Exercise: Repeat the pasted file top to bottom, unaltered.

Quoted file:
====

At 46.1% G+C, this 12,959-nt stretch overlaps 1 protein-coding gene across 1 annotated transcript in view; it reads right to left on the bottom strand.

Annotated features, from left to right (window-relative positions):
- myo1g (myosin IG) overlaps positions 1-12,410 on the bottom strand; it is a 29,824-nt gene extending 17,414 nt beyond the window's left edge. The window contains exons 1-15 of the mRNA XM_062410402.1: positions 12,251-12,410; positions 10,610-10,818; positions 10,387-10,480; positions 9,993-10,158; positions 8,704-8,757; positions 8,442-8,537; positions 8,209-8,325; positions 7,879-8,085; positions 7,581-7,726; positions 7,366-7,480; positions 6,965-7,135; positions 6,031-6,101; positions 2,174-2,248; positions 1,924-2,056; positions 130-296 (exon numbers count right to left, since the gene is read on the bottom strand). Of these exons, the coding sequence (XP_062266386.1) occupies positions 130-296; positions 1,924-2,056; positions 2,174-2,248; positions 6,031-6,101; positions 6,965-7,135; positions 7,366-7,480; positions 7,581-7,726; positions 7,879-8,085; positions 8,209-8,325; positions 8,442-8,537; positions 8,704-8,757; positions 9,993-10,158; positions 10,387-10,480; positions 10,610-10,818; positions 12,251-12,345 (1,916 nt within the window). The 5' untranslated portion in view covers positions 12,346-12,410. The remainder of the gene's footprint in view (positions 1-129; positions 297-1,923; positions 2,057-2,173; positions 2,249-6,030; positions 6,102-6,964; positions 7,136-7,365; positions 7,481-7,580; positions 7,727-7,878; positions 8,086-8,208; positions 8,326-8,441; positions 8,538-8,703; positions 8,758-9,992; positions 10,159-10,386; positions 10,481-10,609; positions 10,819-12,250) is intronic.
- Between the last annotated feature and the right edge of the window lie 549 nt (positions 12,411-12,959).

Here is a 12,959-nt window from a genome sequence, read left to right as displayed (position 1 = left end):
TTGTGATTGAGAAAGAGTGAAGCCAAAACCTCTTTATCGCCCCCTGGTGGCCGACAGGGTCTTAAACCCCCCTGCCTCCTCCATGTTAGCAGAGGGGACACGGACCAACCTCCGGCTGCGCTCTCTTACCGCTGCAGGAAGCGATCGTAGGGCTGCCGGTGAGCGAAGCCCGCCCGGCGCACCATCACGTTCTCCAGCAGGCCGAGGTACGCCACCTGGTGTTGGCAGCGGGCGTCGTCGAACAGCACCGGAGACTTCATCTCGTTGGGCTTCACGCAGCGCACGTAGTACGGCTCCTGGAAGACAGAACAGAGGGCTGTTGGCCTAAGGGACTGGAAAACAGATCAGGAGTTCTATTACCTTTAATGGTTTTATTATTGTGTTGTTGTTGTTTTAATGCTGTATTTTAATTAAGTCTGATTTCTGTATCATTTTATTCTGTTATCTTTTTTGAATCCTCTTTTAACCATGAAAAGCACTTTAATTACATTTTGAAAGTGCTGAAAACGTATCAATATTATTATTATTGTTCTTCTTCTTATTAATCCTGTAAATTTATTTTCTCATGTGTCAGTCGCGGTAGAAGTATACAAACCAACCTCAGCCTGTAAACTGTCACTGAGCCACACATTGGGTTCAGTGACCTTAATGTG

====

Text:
At 46.1% G+C, this 12,959-nt stretch overlaps 1 protein-coding gene across 1 annotated transcript in view; it reads right to left on the bottom strand.

Annotated features, from left to right (window-relative positions):
- myo1g (myosin IG) overlaps positions 1-12,410 on the bottom strand; it is a 29,824-nt gene extending 17,414 nt beyond the window's left edge. The window contains exons 1-15 of the mRNA XM_062410402.1: positions 12,251-12,410; positions 10,610-10,818; positions 10,387-10,480; positions 9,993-10,158; positions 8,704-8,757; positions 8,442-8,537; positions 8,209-8,325; positions 7,879-8,085; positions 7,581-7,726; positions 7,366-7,480; positions 6,965-7,135; positions 6,031-6,101; positions 2,174-2,248; positions 1,924-2,056; positions 130-296 (exon numbers count right to left, since the gene is read on the bottom strand). Of these exons, the coding sequence (XP_062266386.1) occupies positions 130-296; positions 1,924-2,056; positions 2,174-2,248; positions 6,031-6,101; positions 6,965-7,135; positions 7,366-7,480; positions 7,581-7,726; positions 7,879-8,085; positions 8,209-8,325; positions 8,442-8,537; positions 8,704-8,757; positions 9,993-10,158; positions 10,387-10,480; positions 10,610-10,818; positions 12,251-12,345 (1,916 nt within the window). The 5' untranslated portion in view covers positions 12,346-12,410. The remainder of the gene's footprint in view (positions 1-129; positions 297-1,923; positions 2,057-2,173; positions 2,249-6,030; positions 6,102-6,964; positions 7,136-7,365; positions 7,481-7,580; positions 7,727-7,878; positions 8,086-8,208; positions 8,326-8,441; positions 8,538-8,703; positions 8,758-9,992; positions 10,159-10,386; positions 10,481-10,609; positions 10,819-12,250) is intronic.
- Between the last annotated feature and the right edge of the window lie 549 nt (positions 12,411-12,959).

Here is a 12,959-nt window from a genome sequence, read left to right as displayed (position 1 = left end):
TTGTGATTGAGAAAGAGTGAAGCCAAAACCTCTTTATCGCCCCCTGGTGGCCGACAGGGTCTTAAACCCCCCTGCCTCCTCCATGTTAGCAGAGGGGACACGGACCAACCTCCGGCTGCGCTCTCTTACCGCTGCAGGAAGCGATCGTAGGGCTGCCGGTGAGCGAAGCCCGCCCGGCGCACCATCACGTTCTCCAGCAGGCCGAGGTACGCCACCTGGTGTTGGCAGCGGGCGTCGTCGAACAGCACCGGAGACTTCATCTCGTTGGGCTTCACGCAGCGCACGTAGTACGGCTCCTGGAAGACAGAACAGAGGGCTGTTGGCCTAAGGGACTGGAAAACAGATCAGGAGTTCTATTACCTTTAATGGTTTTATTATTGTGTTGTTGTTGTTTTAATGCTGTATTTTAATTAAGTCTGATTTCTGTATCATTTTATTCTGTTATCTTTTTTGAATCCTCTTTTAACCATGAAAAGCACTTTAATTACATTTTGAAAGTGCTGAAAACGTATCAATATTATTATTATTGTTCTTCTTCTTATTAATCCTGTAAATTTATTTTCTCATGTGTCAGTCGCGGTAGAAGTATACAAACCAACCTCAGCCTGTAAACTGTCACTGAGCCACACATTGGGTTCAGTGACCTTAATGTG